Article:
Healthier Eating, One Download at a Time

Mobile apps already play a major role in how we interact with food. From ubiquitous calorie-counting tools to the USDA’s FoodKeeper, an app that gives users information on how long different food items will stay fresh, we all have hundreds of thousands of apps to download on our smartphones, designed to improve our diets and other aspects of our health and fitness. As the technology advances, some of these tools are beginning to incorporate advanced forms of artificial intelligence, allowing us to personalize our diets and make healthier choices.

AI Comes to Your Phone

Calorie Mama is one of a suite of AI health apps from developer Azumio. Using your smartphone camera, you take a picture of your food, which is then processed by Azumio’s Food AI API. Those same photos also immediately become part of the API’s training sets, helping it continuously improve its food identifying capabilities. With this technology, users can get a better sense of the nutritional value of what they’re eating, just by taking a quick snapshot.

Bringing AI to the world of meal planning, FitGenie generates personalized nutrition plans, making targeted algorithmic adjustments to offer users better food suggestions for meeting their individual health goals. For FitGenie co-founder Keith Osayande, traditional calorie counting apps miss out on key information: “Rather than just create a simple calorie calculator, we also process all of your data and take all aspects of dieting into account including, body composition, adherence, weight change rate trends, hunger, fatigue, and a handful of other metrics.”

In the grocery store, Shopwell helps people make healthier food choices. In particular, the app lets users develop individual Food Profiles. Then, they can scan individual item barcodes to see whether certain items match their dietary needs in real time.

Date-Driven Challenges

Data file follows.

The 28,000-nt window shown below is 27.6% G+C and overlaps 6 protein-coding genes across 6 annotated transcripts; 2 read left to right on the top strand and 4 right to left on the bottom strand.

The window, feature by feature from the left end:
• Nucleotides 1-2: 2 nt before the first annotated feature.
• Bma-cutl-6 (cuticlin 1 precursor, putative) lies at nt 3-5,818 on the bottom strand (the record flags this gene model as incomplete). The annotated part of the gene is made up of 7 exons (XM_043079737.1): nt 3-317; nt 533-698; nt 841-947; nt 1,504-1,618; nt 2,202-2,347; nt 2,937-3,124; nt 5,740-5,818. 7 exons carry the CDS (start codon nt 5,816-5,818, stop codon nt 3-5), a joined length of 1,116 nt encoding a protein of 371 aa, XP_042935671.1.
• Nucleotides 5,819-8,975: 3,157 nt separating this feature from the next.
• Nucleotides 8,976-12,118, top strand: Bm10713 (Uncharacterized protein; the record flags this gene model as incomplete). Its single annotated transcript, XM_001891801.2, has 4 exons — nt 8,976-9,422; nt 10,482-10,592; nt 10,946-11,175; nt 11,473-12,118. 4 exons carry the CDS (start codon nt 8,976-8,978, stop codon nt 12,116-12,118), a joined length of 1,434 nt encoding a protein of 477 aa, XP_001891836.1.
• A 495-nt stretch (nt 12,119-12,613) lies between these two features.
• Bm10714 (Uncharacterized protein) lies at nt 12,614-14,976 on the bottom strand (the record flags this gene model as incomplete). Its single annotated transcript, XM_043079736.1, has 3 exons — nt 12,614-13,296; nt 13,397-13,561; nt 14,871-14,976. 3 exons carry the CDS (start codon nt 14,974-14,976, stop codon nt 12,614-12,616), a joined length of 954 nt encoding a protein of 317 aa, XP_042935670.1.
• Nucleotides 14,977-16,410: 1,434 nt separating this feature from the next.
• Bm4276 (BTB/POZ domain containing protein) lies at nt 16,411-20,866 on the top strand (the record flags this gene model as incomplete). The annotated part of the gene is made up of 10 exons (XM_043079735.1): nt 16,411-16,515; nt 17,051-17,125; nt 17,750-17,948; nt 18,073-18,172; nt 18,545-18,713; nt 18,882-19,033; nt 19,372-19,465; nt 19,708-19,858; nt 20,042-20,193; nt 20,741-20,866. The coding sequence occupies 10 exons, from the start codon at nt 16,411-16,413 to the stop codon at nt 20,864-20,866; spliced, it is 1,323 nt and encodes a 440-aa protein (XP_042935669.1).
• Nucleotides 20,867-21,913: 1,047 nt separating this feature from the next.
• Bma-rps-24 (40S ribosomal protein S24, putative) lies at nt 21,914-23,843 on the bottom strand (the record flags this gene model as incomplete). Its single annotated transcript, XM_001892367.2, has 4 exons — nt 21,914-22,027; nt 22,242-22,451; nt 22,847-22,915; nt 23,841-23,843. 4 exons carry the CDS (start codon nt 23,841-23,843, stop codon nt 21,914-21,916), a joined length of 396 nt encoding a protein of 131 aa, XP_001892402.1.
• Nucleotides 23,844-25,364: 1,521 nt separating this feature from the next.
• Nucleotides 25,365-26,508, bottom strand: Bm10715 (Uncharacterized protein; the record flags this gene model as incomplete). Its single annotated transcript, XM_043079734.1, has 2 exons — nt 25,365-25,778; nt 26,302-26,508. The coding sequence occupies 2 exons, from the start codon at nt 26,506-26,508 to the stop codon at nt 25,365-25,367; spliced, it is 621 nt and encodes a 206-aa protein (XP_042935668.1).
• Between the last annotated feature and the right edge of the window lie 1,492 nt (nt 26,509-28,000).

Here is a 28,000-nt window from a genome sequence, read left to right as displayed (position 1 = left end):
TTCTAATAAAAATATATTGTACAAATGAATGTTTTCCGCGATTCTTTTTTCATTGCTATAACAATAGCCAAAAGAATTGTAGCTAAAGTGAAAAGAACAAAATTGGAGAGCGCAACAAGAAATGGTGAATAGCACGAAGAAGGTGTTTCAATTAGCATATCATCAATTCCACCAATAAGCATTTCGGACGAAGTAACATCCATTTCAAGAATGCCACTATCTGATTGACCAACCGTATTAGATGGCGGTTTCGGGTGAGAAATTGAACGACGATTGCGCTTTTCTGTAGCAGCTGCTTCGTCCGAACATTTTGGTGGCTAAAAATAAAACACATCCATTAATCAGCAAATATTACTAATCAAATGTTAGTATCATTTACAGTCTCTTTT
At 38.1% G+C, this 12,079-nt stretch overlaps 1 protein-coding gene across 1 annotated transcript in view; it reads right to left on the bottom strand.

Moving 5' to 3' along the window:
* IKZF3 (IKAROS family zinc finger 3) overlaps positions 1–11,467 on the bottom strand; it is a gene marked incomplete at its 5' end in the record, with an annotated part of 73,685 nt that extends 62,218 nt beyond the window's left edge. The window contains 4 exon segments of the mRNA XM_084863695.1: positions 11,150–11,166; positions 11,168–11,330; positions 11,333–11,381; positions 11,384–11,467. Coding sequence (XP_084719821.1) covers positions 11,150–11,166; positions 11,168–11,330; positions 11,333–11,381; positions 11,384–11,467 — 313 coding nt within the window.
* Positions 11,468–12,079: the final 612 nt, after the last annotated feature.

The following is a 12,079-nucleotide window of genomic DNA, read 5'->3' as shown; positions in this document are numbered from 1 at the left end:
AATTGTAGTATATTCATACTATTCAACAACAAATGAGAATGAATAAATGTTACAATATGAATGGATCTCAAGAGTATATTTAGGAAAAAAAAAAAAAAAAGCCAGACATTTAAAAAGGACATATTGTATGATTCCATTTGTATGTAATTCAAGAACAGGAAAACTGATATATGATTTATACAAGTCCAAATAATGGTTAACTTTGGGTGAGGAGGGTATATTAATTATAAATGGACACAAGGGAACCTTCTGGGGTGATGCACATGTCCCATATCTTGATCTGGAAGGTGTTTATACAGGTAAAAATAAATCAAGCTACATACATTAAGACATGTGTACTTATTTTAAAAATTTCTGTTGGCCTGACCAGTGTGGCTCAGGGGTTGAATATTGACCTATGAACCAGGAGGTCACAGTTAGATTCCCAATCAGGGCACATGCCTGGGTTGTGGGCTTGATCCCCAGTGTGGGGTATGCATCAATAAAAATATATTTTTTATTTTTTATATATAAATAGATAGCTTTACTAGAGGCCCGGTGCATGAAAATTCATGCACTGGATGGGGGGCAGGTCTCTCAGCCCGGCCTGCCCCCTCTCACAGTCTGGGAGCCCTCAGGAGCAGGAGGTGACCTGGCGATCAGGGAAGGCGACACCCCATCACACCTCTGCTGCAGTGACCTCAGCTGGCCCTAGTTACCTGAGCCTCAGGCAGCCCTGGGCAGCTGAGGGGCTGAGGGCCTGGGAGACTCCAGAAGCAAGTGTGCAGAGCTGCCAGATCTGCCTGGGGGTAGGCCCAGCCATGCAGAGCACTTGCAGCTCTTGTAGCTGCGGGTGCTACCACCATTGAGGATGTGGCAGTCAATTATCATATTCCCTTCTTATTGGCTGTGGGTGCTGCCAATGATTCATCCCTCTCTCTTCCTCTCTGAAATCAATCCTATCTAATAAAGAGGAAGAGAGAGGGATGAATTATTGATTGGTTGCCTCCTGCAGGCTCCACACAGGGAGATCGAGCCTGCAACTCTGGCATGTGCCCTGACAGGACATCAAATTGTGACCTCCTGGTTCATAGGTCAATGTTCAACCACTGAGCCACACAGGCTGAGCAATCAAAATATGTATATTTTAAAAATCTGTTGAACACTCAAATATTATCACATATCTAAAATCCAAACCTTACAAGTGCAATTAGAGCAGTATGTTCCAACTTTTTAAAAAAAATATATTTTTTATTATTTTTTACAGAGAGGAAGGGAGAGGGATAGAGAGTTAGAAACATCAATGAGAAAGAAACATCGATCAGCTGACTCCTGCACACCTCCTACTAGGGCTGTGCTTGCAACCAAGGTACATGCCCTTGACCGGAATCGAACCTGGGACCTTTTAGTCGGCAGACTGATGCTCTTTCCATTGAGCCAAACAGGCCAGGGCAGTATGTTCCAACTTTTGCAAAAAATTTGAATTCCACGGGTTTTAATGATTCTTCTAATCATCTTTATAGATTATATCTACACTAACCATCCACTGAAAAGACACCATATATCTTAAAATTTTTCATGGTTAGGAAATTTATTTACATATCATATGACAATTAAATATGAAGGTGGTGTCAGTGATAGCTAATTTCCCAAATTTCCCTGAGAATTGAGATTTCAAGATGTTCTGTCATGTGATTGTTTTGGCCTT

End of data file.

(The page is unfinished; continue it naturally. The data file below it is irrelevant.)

To get the most reliable, targeted, and useful results from these apps, users have to share potentially sensitive individual information about their health, objectives, and preferences. As with many other data-driven technologies, users are faced with a set of trade-offs, looking for scenarios where they can both trust that their data will be protected but also reap a sufficient benefit from using the app.

Regional differences in how data is treated can also affect what tools users can access. Calorie Mama developer Azumio allows users to integrate their data with the DNA-driven health-focused Helix Platform. However, that functionality is only available in the US.

The Future of AI and Healthy Eating

Deciding what to eat is one of the fundamental choices each of us has to make, multiple times a day. We live in a world of myriad options, endless data, and conflicting theories about how we should make those choices, along with a basic intuition that what works for one person might not work for another. Given our busy lives, those challenges are unlikely to abate. But apps like these, using AI to help each of us cut through the noise and find workable, personalized solutions, can help us begin to rethink our relationship with food.

Ben Thelen
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